It’s not every day that you hear a Migos track booming out of a theatre in North Oxford, but for Katori Hall’s ambitious play The Mountaintop, which made her the first black woman in history to win the Olivier Award for Best New Play, that was only the start of many surprises.
Set during the height of America’s Civil Rights Movement, on the night before Martin Luther King’s death, the audience is transported to Room 306 at the Lorraine Motel on 3rd April 1968. The Mountaintop begins when Dr. King returns to his motel room on a stormy night, having just delivered one of his most iconic speeches called “I’ve Been to the Mountaintop,” at Mason Temple in Memphis, in support of a sanitation workers’ strike.
The historical figure of Martin Luther King understandably looms over this play, and given the frequent mythologizing of great men, we tend to approach these figures with some sort of reverence. An essential part of Hall’s writing however, is her ability to usurp this model and encourage her audience to explore the man behind the pulpit. This is in no doubt encouraged by Gbolahan Obisesan’s portrayal of King, as he faithfully imitates the cadence of King’s drawl. Obisesan’s King is very conscious of how he appears to the outside world, keeping elements of his suit on throughout his performance. Despite this, we are given intimate access to King, and from the moment we watch him urinate in his motel room, it is very clear that Hall is not interested in playing into respectability politics. Hall accentuates his flaws, even down to a hole in his socks. Hall’s King smokes, curses, and cannot stop himself from stealing lingering looks at the mysterious chambermaid, Camae.
This intimate picturing is channelled through Rajha Shakiry’s beige 60s motel suite, as the audience feels like they are looking through a window at the last moments of this man’s life. The simplistic nature of the set has the further effect of accentuating the chemistry between King and Camae. The dynamic between both characters is electric and it is only with her that he seems to be able to let his guard down.
Dramatic irony is used with great poignancy throughout the play, as everyone in the theatre excluding King knows that this is his last night on earth. Despite this fact, as events unfold it sometimes becomes hard to remember that what we are watching has effectively already become history. A powerful reminder of this is delivered when King asks Camae how she has tomorrow’s paper and she replies matter-of-factly with “Tomorrow’s already here”. Paranoia seeps into Obisesan’s portrayal of King and there are numerous references throughout to his impending death, including a mention to his contemporary Malcolm X, who was the same age as King when he died.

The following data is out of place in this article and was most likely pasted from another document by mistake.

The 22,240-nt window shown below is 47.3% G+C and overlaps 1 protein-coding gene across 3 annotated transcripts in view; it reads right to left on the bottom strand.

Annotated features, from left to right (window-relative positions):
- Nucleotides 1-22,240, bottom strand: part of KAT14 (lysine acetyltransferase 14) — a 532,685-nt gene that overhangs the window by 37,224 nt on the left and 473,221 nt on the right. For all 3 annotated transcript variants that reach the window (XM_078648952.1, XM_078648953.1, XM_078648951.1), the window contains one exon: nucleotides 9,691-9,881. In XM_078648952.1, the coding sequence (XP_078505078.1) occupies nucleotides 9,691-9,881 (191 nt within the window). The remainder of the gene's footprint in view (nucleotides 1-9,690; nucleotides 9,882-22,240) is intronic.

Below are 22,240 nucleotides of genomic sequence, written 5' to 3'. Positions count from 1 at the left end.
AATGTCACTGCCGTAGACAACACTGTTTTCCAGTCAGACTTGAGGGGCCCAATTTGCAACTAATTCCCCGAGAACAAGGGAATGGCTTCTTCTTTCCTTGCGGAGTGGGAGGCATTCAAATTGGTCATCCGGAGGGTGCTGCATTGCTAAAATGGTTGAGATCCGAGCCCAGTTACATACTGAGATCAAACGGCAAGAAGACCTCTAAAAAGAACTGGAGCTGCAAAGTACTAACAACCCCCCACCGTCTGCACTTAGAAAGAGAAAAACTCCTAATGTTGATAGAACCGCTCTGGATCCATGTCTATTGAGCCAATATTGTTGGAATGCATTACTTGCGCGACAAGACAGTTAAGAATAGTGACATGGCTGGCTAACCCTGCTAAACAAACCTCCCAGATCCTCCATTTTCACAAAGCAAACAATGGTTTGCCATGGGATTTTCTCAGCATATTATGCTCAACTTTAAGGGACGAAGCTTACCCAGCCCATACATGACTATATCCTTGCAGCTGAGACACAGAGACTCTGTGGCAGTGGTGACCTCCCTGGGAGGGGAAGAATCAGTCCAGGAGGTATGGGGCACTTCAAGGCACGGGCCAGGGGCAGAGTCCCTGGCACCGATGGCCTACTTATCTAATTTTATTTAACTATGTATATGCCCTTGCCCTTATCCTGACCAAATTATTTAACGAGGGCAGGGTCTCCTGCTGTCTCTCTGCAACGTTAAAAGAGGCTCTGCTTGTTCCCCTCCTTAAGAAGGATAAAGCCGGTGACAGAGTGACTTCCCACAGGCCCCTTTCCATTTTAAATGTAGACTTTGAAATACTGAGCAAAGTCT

This sense of foreboding is channelled through Lizzie Powell’s lightning which illuminates the stage with bright light, in harmony with the thunder outside. As the lighting and thunder appear more frequently, King repeatedly shrinks back, fearing that the noises of thunder are possible gunshots. The peak of King’s frenzied paranoia marks a shift in the action of the play as Camae calls him by his birth name, Michael, in an attempt to soothe him. Thinking her a spy, King raids the motel looking for bugs and violently lunges for her.
Completely bewitching in her portrayal of Camae, Rochelle Rose takes her performance to another level when it is revealed that she is an angel that has been sent to take King to the other side. This is the pinnacle of the play’s ambitious imagining of the night before King’s death, as it weaves in metaphysical and superstitious elements. Beautiful and audacious, Rose’s Camae is the complete opposite of this ‘bougie Negro’ and we can understand and see why King is attracted and captivated by her.
We are guided through the play by Camae, who ties all the threads of the play together, and simultaneously centres the audience in the past, present, and future. This is perfectly encapsulated in the montage towards the end of the play when King agrees to accept his fate but only if he is able to see the future. What happens next is almost overwhelming, as we are whipped through a journey in history from 1968 to the present. What is most striking about this video reel is that over time some images now provoke conflicting responses, such as a picture of The Cosby Show. There are also images from our present such as Meghan Markle and Prince Harry, Marvel’s Black Panther, and Serena Williams.
Undoubtedly, the play’s success lies in its function of serving as a reminder of the importance of King’s legacy, which is a fitting message for Black History Month. Contemporary relevance can also be seen in echoes to resistance movements such as Black Lives Matter through King’s constant repetition of the name ‘Larry Payne’, a 16-year-old black boy who was killed at the hands of a white police officer.
Through this montage, Camae allows King to see his dream realised. King is finally speechless after seeing the events of this distant future, and at the end of the play he invites us to be a part of this legacy by directly addressing the audience with a rousing speech and asking, “Can I get an amen?”.
Upon leaving the theatre, I was filled with an overwhelming sense of optimism but most importantly, duty. This sense of responsibility for the future is heavily discussed at the end of the play and is captured in the image of ‘passing the baton’, reminding us that, despite our society’s strides towards equality, there is still a long way to go.